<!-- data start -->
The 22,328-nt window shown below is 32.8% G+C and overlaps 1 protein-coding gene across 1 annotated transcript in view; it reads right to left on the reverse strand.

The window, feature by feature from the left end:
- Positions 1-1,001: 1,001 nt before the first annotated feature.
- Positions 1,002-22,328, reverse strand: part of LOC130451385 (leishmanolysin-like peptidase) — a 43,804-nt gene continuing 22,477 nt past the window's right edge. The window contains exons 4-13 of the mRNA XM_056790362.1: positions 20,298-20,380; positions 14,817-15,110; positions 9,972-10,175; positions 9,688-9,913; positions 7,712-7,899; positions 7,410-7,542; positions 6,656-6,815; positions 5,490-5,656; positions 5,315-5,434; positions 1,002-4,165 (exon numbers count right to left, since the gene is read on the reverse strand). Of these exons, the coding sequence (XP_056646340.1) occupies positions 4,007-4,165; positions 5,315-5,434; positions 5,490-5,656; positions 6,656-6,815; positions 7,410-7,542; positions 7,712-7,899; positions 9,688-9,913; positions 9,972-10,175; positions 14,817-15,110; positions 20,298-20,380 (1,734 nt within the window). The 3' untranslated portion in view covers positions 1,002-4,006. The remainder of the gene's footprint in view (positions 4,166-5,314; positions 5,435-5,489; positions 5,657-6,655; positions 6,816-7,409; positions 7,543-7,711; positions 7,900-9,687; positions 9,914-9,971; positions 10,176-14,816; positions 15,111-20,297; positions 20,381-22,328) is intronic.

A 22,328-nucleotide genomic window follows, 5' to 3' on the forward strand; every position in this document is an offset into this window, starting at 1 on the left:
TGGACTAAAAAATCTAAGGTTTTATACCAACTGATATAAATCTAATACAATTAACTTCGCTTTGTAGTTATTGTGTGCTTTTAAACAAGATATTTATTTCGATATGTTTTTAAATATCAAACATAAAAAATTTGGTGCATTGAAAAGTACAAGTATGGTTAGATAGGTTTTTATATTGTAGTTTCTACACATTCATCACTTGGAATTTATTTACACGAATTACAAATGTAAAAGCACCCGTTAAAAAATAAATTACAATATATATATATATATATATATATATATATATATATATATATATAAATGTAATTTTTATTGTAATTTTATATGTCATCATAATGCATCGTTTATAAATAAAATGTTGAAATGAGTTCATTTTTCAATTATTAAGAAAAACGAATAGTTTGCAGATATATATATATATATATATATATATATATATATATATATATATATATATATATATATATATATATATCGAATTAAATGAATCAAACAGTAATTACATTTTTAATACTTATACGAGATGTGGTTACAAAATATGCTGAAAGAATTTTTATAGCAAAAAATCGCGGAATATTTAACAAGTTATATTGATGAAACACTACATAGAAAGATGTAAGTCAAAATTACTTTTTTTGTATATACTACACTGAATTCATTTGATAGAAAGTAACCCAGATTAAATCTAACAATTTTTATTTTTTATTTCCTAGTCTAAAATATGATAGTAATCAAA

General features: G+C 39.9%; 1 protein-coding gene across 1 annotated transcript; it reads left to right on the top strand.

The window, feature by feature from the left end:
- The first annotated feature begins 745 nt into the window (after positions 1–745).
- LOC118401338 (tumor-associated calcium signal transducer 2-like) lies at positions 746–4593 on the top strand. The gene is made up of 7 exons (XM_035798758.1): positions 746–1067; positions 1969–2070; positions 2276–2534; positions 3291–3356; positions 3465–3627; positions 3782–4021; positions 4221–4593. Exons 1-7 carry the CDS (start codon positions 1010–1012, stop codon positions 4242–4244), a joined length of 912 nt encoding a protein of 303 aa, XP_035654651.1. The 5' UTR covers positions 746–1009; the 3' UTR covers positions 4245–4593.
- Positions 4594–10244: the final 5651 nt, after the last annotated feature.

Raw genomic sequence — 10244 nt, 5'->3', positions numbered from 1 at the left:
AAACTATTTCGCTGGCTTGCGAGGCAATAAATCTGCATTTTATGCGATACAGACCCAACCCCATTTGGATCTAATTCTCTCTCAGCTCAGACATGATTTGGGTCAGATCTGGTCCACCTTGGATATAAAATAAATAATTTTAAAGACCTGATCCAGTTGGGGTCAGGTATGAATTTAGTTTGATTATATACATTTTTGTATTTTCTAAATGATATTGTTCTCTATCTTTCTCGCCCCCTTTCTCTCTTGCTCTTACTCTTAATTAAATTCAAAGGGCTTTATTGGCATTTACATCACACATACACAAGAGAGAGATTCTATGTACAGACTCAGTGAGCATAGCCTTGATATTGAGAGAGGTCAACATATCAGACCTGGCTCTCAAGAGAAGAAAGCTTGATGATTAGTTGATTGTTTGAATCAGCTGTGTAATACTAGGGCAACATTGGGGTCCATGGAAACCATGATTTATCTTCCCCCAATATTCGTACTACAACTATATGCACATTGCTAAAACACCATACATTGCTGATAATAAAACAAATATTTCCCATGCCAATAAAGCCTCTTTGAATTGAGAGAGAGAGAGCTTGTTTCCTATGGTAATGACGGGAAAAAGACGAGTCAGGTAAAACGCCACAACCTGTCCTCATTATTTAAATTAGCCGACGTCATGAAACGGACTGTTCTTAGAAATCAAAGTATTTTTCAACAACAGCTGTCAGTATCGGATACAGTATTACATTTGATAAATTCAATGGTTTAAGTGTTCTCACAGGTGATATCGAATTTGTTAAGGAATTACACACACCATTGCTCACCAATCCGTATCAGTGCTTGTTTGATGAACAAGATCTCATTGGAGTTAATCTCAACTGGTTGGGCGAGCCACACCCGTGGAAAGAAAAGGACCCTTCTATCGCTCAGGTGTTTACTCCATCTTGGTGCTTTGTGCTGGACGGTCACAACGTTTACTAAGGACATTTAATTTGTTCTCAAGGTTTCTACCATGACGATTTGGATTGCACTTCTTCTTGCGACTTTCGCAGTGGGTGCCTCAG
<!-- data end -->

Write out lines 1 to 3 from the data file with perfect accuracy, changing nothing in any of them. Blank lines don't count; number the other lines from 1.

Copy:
The 22,328-nt window shown below is 32.8% G+C and overlaps 1 protein-coding gene across 1 annotated transcript in view; it reads right to left on the reverse strand.

The window, feature by feature from the left end:
- Positions 1-1,001: 1,001 nt before the first annotated feature.